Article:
roots constellations in the body’s nest.


Subject quote from Ode to Psyche, John Keats.
larryhammer: animation of the kanji for four seasonal birds fading into each other in endless cycle (seasons)
We're solidly into early spring flowers, with cassia and African daisies blooming all over, so here's three grim links:

An interactive map of the climates of US/Canada cities 60 years from now, by showing what current location has that climate now. (via)

How sex censorship has killed the internet. (via?)

How the discourse of “Baby It's Cold Outside” parallels that of Macbeth act I scene 7, with bonus pastiche. (via)


Subject quote from Job 37:16, JPS (1917) translation.
larryhammer: a wisp of smoke, label: "it comes in curlicues, spirals as it twirls" (what tangled tales we weave)
Four podcasts I listen to:

1. YourClassical Daily Download -- My default music of choice is classical, but I haven't done much in the way of expanding my library for, um, several years. To avoid only listening to the same stuff all the time, there's the radio (my local station is pretty darn good, actually) and when reception or wifi is not an option, this: a random track a day, saving up ones I like.

2. Music for Programming -- While baroque works well for focus music, this is even better. (I can write casually to vocals, but not when I need deep focus.) Every few months, a new hour-plus of downtempo electronica ranging from space to ambient, constantly mixed up just enough to avoid boredom but not so much to jolt you out of your zone.

3. low light mixes -- When I want a little more variety. It's mostly thematic mixes of ambient, but it ranges about, with mostly weekly releases. I only occasionally save episodes, I find, but I generally listen to every episode.

4. Saga Thing -- Not for working to. Two professors of medieval literature are on a mission to discuss every Icelandic family saga, summarizing each one then bringing it to trial by rating its moment of best bloodshed, best stoic one-liner, who should be outlawed from the saga, and so on. (Thus calling it a "thing" in the sense of an Icelandic court.) Fair warning: They are scholars who love and teach this stuff and have been friends since grad school, so if you don't like their banter and byways you'll find it very long-winded -- it took them 12 going-on-two-hour episodes to get through Njal's Saga. (Content warning for those segments: hating on Hallgerd.) They're almost ¾ of the way through the project and just started Egil's Saga.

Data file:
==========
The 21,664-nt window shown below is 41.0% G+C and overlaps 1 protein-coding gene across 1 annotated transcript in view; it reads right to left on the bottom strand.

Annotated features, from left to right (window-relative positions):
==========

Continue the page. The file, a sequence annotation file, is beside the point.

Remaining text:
What podcasts can you rec?


Subject quote from On Seeing the Elgin Marbles, John Keats.
larryhammer: canyon landscape with saguaro and mesquite trees (desert)
For Poetry Monday, another modern sonnet:

A Prayer for Rain, Leisl Mueller

Let it come down: these thicknesses of air
have long enough walled love away from love;
stillness has hardened until words despair
of their high leaps and kisses shut themselves
back into wishing. Crippled lovers lie
against a weather which holds out on them,
waiting, awaiting some shrill sign, some cry,
some screaming cat that smells a sacrifice
and spells them thunder. Start the mumbling lips,
syllable by monotonous syllable,
that wash away the sullen griefs of love
and drown out knowledge of an ancient war—
o, ill-willed dark, give with the sound of rain,
let love be brought to ignorance again.

I should run more Mueller here. She was born in 1924 in Hamburg, and her family fled Nazi Germany for the States 15 years later, where she remains today. Her poetry in English has won several awards including the National Book Award and Pulitzer Prize. This one's from 1964, FWIW.


Subject quote from The Earthly Paradise, "The Hill of Venus," William Morris.
larryhammer: Yotsuba Koiwai running, label: "enjoy everything" (enjoy everything)